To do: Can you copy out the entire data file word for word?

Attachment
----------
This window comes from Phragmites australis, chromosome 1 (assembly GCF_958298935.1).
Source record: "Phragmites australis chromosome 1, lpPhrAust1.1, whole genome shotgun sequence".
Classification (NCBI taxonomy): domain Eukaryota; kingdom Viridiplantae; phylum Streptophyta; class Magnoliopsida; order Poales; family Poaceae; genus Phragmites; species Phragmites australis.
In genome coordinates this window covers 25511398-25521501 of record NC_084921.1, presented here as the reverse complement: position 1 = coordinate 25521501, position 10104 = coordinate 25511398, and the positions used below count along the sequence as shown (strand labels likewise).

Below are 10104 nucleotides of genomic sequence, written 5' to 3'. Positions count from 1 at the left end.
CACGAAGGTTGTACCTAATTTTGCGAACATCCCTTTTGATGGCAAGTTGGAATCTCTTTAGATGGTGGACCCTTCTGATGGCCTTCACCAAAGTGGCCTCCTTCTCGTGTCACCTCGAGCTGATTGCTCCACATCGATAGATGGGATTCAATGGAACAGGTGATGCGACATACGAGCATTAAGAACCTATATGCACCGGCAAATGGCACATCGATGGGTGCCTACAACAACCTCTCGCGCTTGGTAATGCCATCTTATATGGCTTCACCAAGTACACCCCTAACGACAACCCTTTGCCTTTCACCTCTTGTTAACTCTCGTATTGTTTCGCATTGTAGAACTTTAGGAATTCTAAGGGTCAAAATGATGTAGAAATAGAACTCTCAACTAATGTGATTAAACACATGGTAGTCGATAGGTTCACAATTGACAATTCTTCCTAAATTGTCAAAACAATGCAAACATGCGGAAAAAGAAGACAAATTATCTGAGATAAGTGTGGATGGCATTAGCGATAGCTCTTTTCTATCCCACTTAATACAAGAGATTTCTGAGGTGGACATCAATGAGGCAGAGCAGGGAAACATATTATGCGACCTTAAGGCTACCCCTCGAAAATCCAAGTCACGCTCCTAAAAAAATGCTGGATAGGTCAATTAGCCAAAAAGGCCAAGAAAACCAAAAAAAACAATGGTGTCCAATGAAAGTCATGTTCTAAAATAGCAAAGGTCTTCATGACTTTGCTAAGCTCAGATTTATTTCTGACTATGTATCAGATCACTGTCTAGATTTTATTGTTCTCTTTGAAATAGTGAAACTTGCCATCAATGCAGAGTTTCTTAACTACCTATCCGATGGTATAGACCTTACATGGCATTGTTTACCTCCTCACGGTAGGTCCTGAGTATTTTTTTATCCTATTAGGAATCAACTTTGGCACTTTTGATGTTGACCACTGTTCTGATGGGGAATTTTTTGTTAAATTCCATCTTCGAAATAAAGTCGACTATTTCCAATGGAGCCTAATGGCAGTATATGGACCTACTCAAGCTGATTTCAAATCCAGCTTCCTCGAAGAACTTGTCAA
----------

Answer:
This window comes from Phragmites australis, chromosome 1 (assembly GCF_958298935.1).
Source record: "Phragmites australis chromosome 1, lpPhrAust1.1, whole genome shotgun sequence".
Classification (NCBI taxonomy): domain Eukaryota; kingdom Viridiplantae; phylum Streptophyta; class Magnoliopsida; order Poales; family Poaceae; genus Phragmites; species Phragmites australis.
In genome coordinates this window covers 25511398-25521501 of record NC_084921.1, presented here as the reverse complement: position 1 = coordinate 25521501, position 10104 = coordinate 25511398, and the positions used below count along the sequence as shown (strand labels likewise).

Below are 10104 nucleotides of genomic sequence, written 5' to 3'. Positions count from 1 at the left end.
CACGAAGGTTGTACCTAATTTTGCGAACATCCCTTTTGATGGCAAGTTGGAATCTCTTTAGATGGTGGACCCTTCTGATGGCCTTCACCAAAGTGGCCTCCTTCTCGTGTCACCTCGAGCTGATTGCTCCACATCGATAGATGGGATTCAATGGAACAGGTGATGCGACATACGAGCATTAAGAACCTATATGCACCGGCAAATGGCACATCGATGGGTGCCTACAACAACCTCTCGCGCTTGGTAATGCCATCTTATATGGCTTCACCAAGTACACCCCTAACGACAACCCTTTGCCTTTCACCTCTTGTTAACTCTCGTATTGTTTCGCATTGTAGAACTTTAGGAATTCTAAGGGTCAAAATGATGTAGAAATAGAACTCTCAACTAATGTGATTAAACACATGGTAGTCGATAGGTTCACAATTGACAATTCTTCCTAAATTGTCAAAACAATGCAAACATGCGGAAAAAGAAGACAAATTATCTGAGATAAGTGTGGATGGCATTAGCGATAGCTCTTTTCTATCCCACTTAATACAAGAGATTTCTGAGGTGGACATCAATGAGGCAGAGCAGGGAAACATATTATGCGACCTTAAGGCTACCCCTCGAAAATCCAAGTCACGCTCCTAAAAAAATGCTGGATAGGTCAATTAGCCAAAAAGGCCAAGAAAACCAAAAAAAACAATGGTGTCCAATGAAAGTCATGTTCTAAAATAGCAAAGGTCTTCATGACTTTGCTAAGCTCAGATTTATTTCTGACTATGTATCAGATCACTGTCTAGATTTTATTGTTCTCTTTGAAATAGTGAAACTTGCCATCAATGCAGAGTTTCTTAACTACCTATCCGATGGTATAGACCTTACATGGCATTGTTTACCTCCTCACGGTAGGTCCTGAGTATTTTTTTATCCTATTAGGAATCAACTTTGGCACTTTTGATGTTGACCACTGTTCTGATGGGGAATTTTTTGTTAAATTCCATCTTCGAAATAAAGTCGACTATTTCCAATGGAGCCTAATGGCAGTATATGGACCTACTCAAGCTGATTTCAAATCCAGCTTCCTCGAAGAACTTGTCAA